ESPN's Jeff Passan, Mike Greenberg, and Mark Teixeira on Get Up

Even in the midst of the COVID-19 pandemic, Mike Greenberg’s Morning Hot Take Parade (which ESPN calls Get Up) rolls on with its longstanding quest to bring us the dumbest sports opinions imaginable, and it did a good job on that front Tuesday. With the MLB owners approving the league office proposal for a modified and shortened season beginning in July, the focus now shifts to the players’ association. And the MLBPA has a number of issues to consider here, from health concerns (very valid even in games played without fans) to players’ sequestration away from their families to the proposed financial split, which is a shift from the pro-rated salaries the players approved in March to a 50-50 split based on actual revenues. But Tuesday saw well-compensated ESPN analysts Greenberg and Mark Teixeira using their national platform on the Morning Hot Take Parade not for a serious discussion of the players’ concerns, but rather an endorsement of the owners and a minimization of players’ concerns, which feels more than a little ironic given their own pasts. Here’s a key clip:

Brendan Kuty of has a transcription of Teixeira’s remarks that begins just before the clip in question. Here’s a combination of that and of what Teixeira says in the clip:

“Players need to understand that if they turn this deal down and shut the sport down, they’re not making a cent. I would rather make pennies on the dollar and give hope to people and play baseball than not make anything and lose an entire year off their career.”

…[MLBPA executive director Tony Clark] is supposed to stand up for us and our salaries. That being said, this is unprecedented in the history of the Major League Baseball Players’ Association. And every other year, I would stand together and say ‘The owners aren’t going to do this to us and we’re going to get paid a full fare. If we’re going to put ourselves out there, I’m going to get paid a full day’s wage. The problem is that you have people all over the world taking pay cuts, losing their jobs, losing their lives, frontline workers putting their lives at risk. These are unprecedented times. This is the one time that I would advocate for the players accepting a deal like this, a 50-50 split of revenues.”

“It’s not that crazy. If you really think about it and boil it down to what the players usually get from a revenue standpoint, it’s actually lower than 50 percent of the baseball revenue for a full season. So, if I’m a player, I don’t like it. But I’m going to do whatever I have to do to play and that means taking this deal.”

And here’s what Greenberg says in that clip (starting around 0:56):

“Choosing the middle of a pandemic to start making these kinds of negotiating tactics strikes me as the opportunity to blow all of the goodwill that you have built up with all of the labor peace that you have had in this sport for a very long time. And all three of us (including himself, Teixeira and ESPN MLB reporter Jeff Passan) are old enough to remember a time when baseball was the sport where the owners and players couldn’t get it together, and they had a World Series canceled, and everything else. What I’m telling you right now is that if this thing blows up over money, they will lose fans that they will never get back, and they will deserve it.”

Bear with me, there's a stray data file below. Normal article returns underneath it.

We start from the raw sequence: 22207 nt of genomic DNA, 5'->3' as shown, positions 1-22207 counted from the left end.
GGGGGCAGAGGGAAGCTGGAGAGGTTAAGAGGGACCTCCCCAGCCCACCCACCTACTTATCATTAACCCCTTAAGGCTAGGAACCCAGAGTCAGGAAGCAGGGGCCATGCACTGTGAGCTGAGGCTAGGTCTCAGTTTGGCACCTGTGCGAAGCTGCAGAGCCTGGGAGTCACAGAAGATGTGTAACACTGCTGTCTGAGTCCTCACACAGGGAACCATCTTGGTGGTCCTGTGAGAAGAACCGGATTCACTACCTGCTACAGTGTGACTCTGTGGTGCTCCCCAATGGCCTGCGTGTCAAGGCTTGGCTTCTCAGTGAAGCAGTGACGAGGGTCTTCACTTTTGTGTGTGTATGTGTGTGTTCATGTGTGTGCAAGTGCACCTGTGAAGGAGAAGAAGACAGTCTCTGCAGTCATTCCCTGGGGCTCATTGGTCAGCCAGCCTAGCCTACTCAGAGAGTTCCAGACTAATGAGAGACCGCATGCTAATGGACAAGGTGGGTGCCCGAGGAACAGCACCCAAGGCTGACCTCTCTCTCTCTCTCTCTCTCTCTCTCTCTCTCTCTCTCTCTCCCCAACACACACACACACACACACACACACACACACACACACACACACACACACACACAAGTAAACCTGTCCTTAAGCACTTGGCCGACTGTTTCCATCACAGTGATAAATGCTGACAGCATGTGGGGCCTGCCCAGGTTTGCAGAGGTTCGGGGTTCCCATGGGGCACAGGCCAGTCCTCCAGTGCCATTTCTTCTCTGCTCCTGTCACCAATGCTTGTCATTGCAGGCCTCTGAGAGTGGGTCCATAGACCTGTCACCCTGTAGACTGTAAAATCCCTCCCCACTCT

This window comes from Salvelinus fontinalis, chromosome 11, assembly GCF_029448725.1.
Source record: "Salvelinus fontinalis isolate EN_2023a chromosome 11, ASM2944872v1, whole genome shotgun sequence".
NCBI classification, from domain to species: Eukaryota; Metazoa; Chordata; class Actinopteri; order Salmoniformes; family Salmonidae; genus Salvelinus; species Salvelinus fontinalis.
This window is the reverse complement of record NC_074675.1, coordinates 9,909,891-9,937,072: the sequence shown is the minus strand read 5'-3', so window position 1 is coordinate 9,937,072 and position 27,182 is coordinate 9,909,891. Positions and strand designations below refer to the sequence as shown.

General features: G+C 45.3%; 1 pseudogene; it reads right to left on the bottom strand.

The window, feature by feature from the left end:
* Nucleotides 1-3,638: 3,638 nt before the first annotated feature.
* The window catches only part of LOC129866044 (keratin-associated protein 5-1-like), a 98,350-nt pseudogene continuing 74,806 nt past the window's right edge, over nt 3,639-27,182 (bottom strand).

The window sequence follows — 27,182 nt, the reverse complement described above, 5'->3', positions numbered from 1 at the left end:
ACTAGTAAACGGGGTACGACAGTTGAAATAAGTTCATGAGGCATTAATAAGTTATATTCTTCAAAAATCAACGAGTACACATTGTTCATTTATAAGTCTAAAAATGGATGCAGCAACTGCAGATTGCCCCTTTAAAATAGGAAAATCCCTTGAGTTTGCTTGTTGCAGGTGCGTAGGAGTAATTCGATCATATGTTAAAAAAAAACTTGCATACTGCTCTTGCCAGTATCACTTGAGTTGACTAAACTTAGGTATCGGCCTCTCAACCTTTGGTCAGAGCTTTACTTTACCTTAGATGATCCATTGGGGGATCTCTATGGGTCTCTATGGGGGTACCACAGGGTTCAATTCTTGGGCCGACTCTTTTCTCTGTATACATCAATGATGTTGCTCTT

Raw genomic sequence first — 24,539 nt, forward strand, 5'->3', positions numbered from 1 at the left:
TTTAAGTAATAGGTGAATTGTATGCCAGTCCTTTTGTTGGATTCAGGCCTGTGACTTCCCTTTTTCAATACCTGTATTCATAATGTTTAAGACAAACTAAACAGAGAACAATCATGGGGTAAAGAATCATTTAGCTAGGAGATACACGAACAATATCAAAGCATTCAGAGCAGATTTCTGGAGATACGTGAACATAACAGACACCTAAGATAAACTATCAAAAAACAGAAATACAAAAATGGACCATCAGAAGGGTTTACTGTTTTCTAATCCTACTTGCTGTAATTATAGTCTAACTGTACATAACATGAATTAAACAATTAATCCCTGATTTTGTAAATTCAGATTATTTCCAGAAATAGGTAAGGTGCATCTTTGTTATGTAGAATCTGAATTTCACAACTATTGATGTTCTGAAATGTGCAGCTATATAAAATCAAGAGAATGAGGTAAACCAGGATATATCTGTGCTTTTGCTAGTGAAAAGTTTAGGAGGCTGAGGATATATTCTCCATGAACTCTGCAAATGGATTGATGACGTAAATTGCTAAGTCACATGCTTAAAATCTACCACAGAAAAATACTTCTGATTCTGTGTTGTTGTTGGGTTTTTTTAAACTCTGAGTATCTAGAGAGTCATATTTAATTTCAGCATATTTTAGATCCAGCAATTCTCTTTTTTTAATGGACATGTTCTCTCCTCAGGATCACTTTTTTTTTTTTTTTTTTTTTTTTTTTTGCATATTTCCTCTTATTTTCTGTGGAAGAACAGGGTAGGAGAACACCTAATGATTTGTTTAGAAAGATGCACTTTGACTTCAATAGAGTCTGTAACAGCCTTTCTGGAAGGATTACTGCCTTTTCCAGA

It is incredibly ironic to see Greenberg and Teixeira out here as ESPN talking heads saying that labor should just take whatever terms ownership wants to impose. First, with Teixeira, there’s his playing career to consider, as former Fire Joe Morgan co-creator (more recently known for his work with The Office, Parks and Recreation, Brooklyn Nine-Nine and The Good Place) Mike Schur noted:

And with Greenberg, it’s been reported that he’s making $6.5 million annually, largely for his work on the travesty that is Get Up. That’s an amount that was well above even the salaries of initial co-hosts Michelle Beadle ($5 million) and Jalen Rose ($3 million), and it comes after all the value destruction that Greenberg brought to ESPN overall by forcing his way off Mike and Mike (it’s notable that Golic and Wingo has done far worse in terms of both affiliates and ratings, despite claims from some optimistic ESPN executives) to start a TV show no one asked for. And he certainly didn’t get that much money by just agreeing to whatever terms management proposed. (Or telling his agent to agree to whatever terms management proposed; Greenberg obviously doesn’t handle his own contract negotiations, or his pay would be far lower.)

So it’s rather funny to see Greenberg and Teixeira, two people who have been quite enriched by agents’ attempts to get what their labor is “worth,” out here arguing that MLB players should just take whatever owners are proposing to them. And that goes even beyond the financial issues; there are a whole lot of problems with this proposal when it comes to players’ health and safety. But despite the benefits that agents and unions have brought them over the years, Greenberg and Teixeira apparently feel it’s worth telling players to just uncritically accept ownership offers at this point.

[Get Up on Twitter]

About Andrew Bucholtz

Andrew Bucholtz has been covering sports media for Awful Announcing since 2012. He is also a staff writer for The Comeback. His previous work includes time at Yahoo! Sports Canada and Black Press.